Jerome Bettis, the American Lung Association and GSK
Is this a sordid tale of a drug company buying off a non-profit and a football star or a happy tale of increased publicity for a disease leading to better care and more use of a specific medicine. I’m not sure. This isn’t the worst arrangement I’ve seen and no one seems to be acting unethically, but something about the whole deal still bothers me. So, I report, you decide (and unlike Fox I mean it).
Today’s Pittsburgh Post-Gazette health section has an article about Jerome Bettis and his asthma. Judging by this Google search you’ve probably seen him too, on TV or in your local media talking about his struggles with his asthma, how he couldn’t breathe during a Monday Night Football game and how know his asthma is under much better control. He also never fails to mention the “Asthma Control Test” which is being pushed hard by the American Lung Association (ALA), backed by big funding (>$10M, I think) from GlaxoSmithKline (GSK). To his credit, he doesn’t mention GSK or any specific product in the spots I’ve seen.
Is GSK promoting the test just to make the world a better place? Don’t bet on it. GSK’s Flovent (generic: fluticasone), the leading inhaled corticosteroid and mainstay of many asthmaticss daily treatment regimen went off patent in May, 2004. Aarently, there have been some delays getting generic products to market with the move from CFC to HFA propellants (related to global warming, although I doubt inhalers play a substantial role) and such.
But Advair (the combination of fluticasone and salmeterol, a long acting beta agonist) for patients with more serious asthma is doing well and has many years (at least 2010 in the US). What’s more Advair is the only ICS/LABA (inhaled corticosteroid/long acting beta agnosist) on the market in the US. AstraZeneca’s Symbicort (budesonide/fomoterol), which is probably a better med, is stuck at the FDA and the drug reps tell me it will be 18 months before it is available. Given that for 2 years they’ve been saying 12 months that is bad news. It is available in Europe and Canada.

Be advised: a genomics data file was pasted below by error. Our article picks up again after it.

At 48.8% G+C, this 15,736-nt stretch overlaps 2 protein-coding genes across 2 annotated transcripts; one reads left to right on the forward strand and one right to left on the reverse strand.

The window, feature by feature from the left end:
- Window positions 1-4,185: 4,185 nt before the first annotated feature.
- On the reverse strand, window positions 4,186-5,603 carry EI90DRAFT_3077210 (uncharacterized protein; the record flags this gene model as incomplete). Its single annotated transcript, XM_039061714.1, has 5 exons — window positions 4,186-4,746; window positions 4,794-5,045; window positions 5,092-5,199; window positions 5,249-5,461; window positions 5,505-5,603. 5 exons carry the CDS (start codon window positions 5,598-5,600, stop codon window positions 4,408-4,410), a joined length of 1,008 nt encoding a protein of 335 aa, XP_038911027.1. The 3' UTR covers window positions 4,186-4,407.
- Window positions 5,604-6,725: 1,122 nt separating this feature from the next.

Naturally, GSK would love for more people to take Advair. And it is a great medicine. If every asthmatic got optimal treatment, Advair sales would go sky high.
So how about the test? Well it is pretty good. I went through and put in the values I’d consider acceptable for one of my patients with asthma (no limitation of activities, short of breath and albuterol use 1-2x/week, nocturnal cough 1-2x/month and overall feeling the asthma is well-controlled*) and got a score of 20, which the test interpreted as good control. But any increase in symptoms and you are at 19, which means you should see your doctor, which is perhaps a bit strict but not unreasonable.
So GSK is funding the ALA and perhaps paying Jerome Bettis (I don’t think he is doing this for free, but can’t find a link to him being paid by GSK) to go around and get tons of free publicity for asthma in general and the Asthma Control Test in specific. GSK hopes more people visiting their doctor will result in more Advair being prescribed.
Is this wrong? Well, it is certainly not horrible. GSK is in the position where better treatment of asthma will help it make more money (and asthma in the US is, in general, undertreated), the ALA is getting help promoting better asthma care and Bettis is making money (if indeed he is) for promoting a good cause. I guess it is hard to complain about this. The link to Advair/GSK is discrete (link on test web site, GSK and/or Advair logo on handouts) but you couldn’t exactly accuse them of hiding it.
Should Bettis disclose the GSK link (and that he is being paid, if he is) in his media spots? Maybe, but that has the effect of making it more commercial. I think as long as he doesn’t endorse Advair (and he doesn’t even seem to mention) I don’t care if they are paying him.
When I started writing this, the post was to be titled “How GlaxoSmithKline bought off the American Lung Association” but I guess having thought it through I’ve come around to a different point of view. In this case the alliance of pharma and non-profit seems to be a win-win situation (you are like Fox News, you report AND decide).
*These are also the goals according to NAEPP (National Asthma Education and Prevention Program) guidelines